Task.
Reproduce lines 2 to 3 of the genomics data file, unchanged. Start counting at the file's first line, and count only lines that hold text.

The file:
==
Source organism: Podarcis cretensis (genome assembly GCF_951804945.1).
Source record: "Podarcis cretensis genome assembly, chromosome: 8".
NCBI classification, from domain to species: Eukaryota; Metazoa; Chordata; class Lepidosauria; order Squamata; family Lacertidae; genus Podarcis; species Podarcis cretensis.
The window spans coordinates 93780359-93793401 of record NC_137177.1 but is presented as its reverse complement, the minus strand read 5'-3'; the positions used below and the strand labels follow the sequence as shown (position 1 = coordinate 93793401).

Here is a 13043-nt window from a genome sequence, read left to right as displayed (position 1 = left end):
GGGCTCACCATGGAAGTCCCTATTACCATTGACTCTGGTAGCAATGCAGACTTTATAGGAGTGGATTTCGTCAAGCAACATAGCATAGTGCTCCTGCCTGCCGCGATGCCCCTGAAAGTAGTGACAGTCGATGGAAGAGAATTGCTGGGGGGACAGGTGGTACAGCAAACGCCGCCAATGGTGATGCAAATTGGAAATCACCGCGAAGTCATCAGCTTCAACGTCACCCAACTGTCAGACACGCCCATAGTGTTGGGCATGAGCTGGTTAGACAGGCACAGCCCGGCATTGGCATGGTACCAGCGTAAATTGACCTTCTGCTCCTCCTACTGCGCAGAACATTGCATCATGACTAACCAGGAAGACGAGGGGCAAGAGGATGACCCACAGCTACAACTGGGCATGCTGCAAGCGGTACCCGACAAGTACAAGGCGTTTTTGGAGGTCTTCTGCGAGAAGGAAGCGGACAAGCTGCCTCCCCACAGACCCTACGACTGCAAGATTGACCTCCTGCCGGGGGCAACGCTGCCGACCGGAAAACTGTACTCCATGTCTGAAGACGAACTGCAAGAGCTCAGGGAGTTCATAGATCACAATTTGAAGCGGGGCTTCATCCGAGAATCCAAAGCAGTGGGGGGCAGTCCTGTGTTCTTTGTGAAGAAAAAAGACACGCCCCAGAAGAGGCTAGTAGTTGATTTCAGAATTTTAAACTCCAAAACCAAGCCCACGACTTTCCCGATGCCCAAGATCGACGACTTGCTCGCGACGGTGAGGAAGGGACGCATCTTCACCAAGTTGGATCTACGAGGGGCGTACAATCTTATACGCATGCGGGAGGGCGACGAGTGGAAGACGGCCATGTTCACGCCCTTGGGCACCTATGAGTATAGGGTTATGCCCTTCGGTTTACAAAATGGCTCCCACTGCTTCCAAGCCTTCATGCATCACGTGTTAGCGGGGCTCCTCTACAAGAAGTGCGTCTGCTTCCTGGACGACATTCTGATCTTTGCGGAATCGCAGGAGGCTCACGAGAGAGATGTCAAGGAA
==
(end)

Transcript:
Source record: "Podarcis cretensis genome assembly, chromosome: 8".
NCBI classification, from domain to species: Eukaryota; Metazoa; Chordata; class Lepidosauria; order Squamata; family Lacertidae; genus Podarcis; species Podarcis cretensis.